200 years ago a map was published. A radical map, that was so radical that the man who created it was shunned for many years. Later its ideas underpinned the industrial revolution, and the cartographer was duly awarded the honours he was due.


William Smith, was unsurprisingly the son of a Blacksmith but later became a land surveyor. During his work, he noticed that rocks could be categorised by the fossils they contained, and started recording what he saw.

In 1815 he published a huge geological map of Britain which showed its mineral make up. Not just of scientific interest, it helped industries to locate suitable sites for coal mining and other mineral extractions necessary for the industrial revolution.

Sadly, the scientists of the time dismissed the map, because the man was a mere blacksmith’s son. Fortunately, industrialists found the map much more useful than the scientists, and later the fusty scientists also came to appreciate its value.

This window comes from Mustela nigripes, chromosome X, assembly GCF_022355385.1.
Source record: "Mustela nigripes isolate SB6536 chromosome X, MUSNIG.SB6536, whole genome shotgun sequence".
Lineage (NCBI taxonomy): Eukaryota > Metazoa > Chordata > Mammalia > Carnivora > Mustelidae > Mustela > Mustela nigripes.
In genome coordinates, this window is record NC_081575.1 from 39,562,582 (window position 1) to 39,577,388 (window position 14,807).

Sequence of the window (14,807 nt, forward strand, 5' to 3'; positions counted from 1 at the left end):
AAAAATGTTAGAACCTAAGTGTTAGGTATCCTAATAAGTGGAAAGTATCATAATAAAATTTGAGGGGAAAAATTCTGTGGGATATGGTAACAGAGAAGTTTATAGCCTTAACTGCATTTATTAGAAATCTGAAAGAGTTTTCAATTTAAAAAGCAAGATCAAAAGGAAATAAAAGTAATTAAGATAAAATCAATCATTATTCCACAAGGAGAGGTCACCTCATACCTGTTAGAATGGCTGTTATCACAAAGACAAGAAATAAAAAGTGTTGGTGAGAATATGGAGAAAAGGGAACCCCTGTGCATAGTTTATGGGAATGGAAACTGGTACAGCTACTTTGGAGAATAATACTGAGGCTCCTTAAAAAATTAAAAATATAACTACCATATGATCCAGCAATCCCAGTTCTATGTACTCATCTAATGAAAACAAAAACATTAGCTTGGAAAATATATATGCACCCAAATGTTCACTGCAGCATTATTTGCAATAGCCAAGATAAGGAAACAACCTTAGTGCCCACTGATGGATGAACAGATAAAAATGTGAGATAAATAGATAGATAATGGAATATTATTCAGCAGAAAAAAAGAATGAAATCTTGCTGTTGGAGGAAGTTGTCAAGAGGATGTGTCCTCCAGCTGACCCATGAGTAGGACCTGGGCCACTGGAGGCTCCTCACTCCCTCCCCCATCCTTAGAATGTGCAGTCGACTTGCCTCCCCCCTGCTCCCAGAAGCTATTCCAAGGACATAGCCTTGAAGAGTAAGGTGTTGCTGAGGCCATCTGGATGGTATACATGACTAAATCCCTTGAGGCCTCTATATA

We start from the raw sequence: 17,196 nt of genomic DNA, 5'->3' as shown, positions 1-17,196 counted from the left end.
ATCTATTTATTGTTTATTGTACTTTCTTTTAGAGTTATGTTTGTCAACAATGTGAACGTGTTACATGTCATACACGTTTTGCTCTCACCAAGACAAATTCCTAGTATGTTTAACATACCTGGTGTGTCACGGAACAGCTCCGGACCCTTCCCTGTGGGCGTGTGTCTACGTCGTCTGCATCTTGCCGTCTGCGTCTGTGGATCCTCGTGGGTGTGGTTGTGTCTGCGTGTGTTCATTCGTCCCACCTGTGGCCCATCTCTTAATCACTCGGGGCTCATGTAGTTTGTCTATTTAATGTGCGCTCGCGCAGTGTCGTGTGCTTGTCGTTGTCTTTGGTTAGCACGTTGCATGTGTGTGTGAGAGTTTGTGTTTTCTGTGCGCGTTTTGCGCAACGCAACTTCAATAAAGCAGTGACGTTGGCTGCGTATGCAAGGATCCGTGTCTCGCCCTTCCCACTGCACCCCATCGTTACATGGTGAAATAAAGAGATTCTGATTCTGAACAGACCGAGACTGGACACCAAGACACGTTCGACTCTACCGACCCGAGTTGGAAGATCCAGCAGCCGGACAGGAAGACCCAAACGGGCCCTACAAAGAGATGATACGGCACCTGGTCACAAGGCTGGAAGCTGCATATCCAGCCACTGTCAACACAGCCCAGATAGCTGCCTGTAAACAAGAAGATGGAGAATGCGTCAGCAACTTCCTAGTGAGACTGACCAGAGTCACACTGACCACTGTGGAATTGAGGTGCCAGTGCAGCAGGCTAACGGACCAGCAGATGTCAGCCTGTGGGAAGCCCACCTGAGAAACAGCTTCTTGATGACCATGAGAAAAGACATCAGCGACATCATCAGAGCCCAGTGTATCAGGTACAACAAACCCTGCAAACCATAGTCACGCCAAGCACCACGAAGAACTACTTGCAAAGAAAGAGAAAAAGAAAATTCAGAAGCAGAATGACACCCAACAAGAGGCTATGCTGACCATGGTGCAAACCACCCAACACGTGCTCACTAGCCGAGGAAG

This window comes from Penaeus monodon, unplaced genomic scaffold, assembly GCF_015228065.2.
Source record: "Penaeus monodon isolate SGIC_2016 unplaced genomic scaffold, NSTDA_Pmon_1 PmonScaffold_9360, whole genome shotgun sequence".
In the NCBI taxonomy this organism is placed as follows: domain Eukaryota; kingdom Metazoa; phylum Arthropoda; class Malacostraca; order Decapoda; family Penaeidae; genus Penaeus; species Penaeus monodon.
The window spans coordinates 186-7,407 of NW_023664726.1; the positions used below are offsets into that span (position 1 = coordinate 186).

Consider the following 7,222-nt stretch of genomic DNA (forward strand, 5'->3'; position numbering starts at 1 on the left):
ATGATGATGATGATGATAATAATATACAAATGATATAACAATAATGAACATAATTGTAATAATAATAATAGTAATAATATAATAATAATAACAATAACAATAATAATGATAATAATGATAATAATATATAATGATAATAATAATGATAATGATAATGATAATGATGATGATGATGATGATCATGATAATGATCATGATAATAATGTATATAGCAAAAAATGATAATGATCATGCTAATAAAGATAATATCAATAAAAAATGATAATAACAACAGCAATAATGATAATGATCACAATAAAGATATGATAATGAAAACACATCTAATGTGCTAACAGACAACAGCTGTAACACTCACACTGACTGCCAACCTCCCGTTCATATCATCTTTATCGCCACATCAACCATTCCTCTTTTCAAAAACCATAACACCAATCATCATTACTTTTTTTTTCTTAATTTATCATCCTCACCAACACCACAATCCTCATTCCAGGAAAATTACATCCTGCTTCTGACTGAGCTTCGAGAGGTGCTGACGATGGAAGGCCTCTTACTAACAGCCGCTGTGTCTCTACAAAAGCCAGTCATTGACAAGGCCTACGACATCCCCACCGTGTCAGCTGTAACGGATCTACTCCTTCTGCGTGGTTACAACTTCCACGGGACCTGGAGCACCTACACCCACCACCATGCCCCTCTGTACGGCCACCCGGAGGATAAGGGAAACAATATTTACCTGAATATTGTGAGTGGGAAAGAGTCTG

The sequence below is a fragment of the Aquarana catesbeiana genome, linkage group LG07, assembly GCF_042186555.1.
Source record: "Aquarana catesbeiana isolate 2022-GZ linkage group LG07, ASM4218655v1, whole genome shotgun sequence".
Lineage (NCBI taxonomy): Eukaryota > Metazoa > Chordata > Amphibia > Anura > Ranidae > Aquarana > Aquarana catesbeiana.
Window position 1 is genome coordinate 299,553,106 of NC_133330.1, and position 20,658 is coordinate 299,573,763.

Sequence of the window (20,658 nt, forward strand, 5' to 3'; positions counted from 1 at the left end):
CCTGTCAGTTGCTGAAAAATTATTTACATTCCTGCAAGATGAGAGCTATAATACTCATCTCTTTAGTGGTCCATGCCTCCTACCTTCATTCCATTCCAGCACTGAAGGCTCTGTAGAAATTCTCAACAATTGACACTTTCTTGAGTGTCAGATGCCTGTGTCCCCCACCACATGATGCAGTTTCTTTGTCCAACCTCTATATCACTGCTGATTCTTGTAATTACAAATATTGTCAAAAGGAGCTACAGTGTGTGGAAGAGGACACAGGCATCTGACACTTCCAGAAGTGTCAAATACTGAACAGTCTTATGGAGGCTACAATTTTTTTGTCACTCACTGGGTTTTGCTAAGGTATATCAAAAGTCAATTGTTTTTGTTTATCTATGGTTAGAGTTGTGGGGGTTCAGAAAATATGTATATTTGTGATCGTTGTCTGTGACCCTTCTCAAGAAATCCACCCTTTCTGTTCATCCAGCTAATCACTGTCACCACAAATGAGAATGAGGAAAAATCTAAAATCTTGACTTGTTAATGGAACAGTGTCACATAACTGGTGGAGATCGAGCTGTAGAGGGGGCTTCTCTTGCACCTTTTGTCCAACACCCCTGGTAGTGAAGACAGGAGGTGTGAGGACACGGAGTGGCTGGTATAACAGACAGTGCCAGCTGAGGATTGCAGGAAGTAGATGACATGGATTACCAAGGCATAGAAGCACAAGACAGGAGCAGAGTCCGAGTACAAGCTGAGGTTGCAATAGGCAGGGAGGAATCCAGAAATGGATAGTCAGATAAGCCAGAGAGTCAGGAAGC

The map is now on display in the Natural History Museum, as part of a display of artworks focused on how scientists represented nature in the printed form.


It’s an eclectic display, not unlike the sorts built up by gentlemen scientists of the time, who rarely specialised in one topic. So the display ranges from minerals to animals and back again.

It was a surprise to learn that until fairly recently, the North Sea was more usually called the German Ocean. I think a small issue of war 100 years ago may have changed that.

Another very London drawing is an “infographic” of the strata below Pentonville Prison derived from core samples taken when an artesian well was drilled to provide water for the reluctant residents above.


Although much of the display is given over to animals, there is plenty here to sate even the greediest of map geeks.

Book geeks might also note that on display is one of the oldest books in the museum’s collection. The Earth Generated and Anatomised was printed in 1712 and was an early attempt to describe the world without relying on the Bible for an explanation.


The exhibition, Images of Nature is free and open until the end of October.



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